a) Cause and Effect. A generic definition that “something causes something”, without considering any specific cause or specific effect.
The BB created a chaotic unpredictable but causal environment from which the elements, i.e. H and O emerged, combining into H2O under certain circumstance.

b) Determinism. A definition that a specific causal something causes a predictable specific effect or result.
Water quenches thirst. I am thirsty so I will drink a glass of water and select a cafe that has nice cold water.

c) Predeterminism. A definition that a series of deterministic (specific causal events) create a specific and predictable future, which is unalterable from the moment of the first deterministic causality.
From the moment H and O were created, it was inevitable that I would drink a glass of cold water 10 billion years later.

However the computer temprature control of the cafe refrigerator had broken and the only available water was warm, which I then decided to drink anyway. Here pre-determination fails on quantum uncertainty and we fall back to determinism of a specific event, breaking the pre-determined chain of events.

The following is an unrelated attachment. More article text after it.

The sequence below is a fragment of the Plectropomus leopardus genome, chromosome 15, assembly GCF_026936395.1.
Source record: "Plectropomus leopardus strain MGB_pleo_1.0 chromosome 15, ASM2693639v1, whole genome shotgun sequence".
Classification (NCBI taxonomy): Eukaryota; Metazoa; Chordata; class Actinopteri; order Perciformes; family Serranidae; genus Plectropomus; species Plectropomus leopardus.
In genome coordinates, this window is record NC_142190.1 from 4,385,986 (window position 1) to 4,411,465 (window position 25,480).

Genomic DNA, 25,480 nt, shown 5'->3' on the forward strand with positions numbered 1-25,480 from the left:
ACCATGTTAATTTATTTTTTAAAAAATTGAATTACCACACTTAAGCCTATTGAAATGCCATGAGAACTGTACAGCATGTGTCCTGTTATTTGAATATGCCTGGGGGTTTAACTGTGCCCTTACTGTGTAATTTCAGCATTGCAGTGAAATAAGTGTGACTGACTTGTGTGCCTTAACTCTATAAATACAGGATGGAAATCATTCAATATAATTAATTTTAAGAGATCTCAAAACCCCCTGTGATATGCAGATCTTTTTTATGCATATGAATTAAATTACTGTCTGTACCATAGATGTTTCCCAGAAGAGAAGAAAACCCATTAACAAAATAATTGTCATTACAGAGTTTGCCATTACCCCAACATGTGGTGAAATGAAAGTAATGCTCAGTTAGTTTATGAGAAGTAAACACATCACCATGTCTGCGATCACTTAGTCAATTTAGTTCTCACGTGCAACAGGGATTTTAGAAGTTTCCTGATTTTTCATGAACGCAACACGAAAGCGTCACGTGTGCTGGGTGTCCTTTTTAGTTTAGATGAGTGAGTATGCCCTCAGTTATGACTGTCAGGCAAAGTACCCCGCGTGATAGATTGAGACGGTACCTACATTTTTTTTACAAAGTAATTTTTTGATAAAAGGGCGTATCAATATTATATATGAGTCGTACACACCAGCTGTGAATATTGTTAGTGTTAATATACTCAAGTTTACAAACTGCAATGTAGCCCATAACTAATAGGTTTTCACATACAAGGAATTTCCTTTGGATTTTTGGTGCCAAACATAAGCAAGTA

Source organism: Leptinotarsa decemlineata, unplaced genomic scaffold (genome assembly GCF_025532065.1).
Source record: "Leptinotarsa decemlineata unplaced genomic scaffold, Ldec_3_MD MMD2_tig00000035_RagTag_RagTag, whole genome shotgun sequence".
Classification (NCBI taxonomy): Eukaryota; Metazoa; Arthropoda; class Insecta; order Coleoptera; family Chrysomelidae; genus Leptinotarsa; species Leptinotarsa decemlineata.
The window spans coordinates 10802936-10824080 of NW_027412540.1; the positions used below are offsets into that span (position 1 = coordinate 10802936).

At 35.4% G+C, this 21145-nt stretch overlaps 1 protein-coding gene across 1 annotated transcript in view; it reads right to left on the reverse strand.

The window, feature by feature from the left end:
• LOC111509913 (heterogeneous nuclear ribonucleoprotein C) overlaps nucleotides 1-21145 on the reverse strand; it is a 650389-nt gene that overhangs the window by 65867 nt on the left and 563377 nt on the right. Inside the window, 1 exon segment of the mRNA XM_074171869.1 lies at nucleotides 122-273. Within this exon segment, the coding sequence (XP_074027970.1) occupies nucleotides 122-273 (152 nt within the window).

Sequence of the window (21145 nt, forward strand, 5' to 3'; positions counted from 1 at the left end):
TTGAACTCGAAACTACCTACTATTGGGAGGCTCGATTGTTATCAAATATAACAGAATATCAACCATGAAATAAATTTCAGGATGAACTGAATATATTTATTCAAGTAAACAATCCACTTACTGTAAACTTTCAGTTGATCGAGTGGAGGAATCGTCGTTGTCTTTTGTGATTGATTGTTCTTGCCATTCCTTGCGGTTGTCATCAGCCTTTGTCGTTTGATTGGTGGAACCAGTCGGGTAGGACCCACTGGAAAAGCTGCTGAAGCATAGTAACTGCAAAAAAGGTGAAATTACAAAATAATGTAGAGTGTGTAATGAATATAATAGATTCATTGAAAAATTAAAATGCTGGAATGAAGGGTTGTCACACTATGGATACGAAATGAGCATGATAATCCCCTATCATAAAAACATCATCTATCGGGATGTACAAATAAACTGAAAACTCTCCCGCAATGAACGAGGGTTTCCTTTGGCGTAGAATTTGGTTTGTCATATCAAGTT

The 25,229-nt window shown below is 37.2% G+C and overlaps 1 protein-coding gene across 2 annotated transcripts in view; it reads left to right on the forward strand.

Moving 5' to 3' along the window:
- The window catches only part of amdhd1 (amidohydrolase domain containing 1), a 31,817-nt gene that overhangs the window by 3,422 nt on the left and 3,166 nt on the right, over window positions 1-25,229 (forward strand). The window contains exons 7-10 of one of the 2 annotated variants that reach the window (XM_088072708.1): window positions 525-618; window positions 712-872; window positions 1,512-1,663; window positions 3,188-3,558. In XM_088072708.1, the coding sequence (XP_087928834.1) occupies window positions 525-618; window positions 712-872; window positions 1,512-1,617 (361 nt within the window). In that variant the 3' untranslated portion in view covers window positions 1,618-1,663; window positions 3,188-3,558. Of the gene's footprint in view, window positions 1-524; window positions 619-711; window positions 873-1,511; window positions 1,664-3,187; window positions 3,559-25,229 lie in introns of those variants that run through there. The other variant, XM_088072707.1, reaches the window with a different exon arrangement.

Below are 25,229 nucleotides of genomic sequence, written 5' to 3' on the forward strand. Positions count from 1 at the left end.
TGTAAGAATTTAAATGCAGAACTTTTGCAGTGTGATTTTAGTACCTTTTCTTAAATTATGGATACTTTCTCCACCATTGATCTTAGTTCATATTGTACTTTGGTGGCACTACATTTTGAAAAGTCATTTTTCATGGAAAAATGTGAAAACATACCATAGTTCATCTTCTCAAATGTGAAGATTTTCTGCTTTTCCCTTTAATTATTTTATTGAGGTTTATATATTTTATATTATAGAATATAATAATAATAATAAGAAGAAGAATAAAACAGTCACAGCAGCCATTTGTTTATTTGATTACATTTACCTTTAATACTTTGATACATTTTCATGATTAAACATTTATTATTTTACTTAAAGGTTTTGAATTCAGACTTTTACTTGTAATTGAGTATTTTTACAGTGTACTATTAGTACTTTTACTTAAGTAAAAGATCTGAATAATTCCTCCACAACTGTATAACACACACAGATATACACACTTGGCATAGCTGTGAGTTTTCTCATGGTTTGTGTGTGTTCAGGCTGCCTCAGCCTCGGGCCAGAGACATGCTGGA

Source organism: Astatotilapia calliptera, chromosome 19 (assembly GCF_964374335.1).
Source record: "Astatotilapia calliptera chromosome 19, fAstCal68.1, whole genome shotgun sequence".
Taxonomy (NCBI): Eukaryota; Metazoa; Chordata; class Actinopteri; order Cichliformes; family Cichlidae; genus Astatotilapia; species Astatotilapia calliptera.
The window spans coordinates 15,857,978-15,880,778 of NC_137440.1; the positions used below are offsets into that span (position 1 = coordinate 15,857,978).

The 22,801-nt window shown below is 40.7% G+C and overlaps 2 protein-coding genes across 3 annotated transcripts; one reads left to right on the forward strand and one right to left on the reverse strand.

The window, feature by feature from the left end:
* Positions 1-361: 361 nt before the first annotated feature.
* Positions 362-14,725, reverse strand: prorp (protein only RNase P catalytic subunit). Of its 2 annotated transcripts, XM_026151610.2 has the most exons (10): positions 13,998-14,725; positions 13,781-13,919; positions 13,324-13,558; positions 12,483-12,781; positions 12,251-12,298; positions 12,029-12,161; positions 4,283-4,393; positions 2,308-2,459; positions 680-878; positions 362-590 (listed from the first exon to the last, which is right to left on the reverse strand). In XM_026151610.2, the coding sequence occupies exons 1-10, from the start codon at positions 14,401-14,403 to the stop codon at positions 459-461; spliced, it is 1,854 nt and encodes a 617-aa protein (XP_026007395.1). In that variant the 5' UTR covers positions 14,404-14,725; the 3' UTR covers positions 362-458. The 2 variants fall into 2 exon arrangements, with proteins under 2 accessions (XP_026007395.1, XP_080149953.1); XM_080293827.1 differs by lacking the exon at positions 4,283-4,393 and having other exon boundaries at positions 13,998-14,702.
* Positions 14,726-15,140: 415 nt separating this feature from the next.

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Posted: 25 November 2011 05:14 AM   [ Ignore ]   [ # 1477 ]
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Dom1978 - 25 November 2011 05:03 AM

Stephen, as far as I can see, there are only two options here. Either I have the feeling of alternate possibilities and I really have alternate possibilities, OR I merely have the feeling of alternate possibilities but I don’t actually have alternate possibilities. Compatibilists go with the second one.

I, as a compatibilist, would say that actually having alternatives really amounts to the types of possibilities I listed and I believe that’s fairly common amongst compatibilist.

Given everything about my body and brain and the history of the universe, there is now only one thing that I can do.

Many compatibilists would say this cannot restrict us in any way that matters. Dennett puts it like this: We have all the freedom “worth wanting” in a deterministic world.

Stephen

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Posted: 25 November 2011 05:16 AM   [ Ignore ]   [ # 1478 ]
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Dom1978 - 25 November 2011 04:37 AM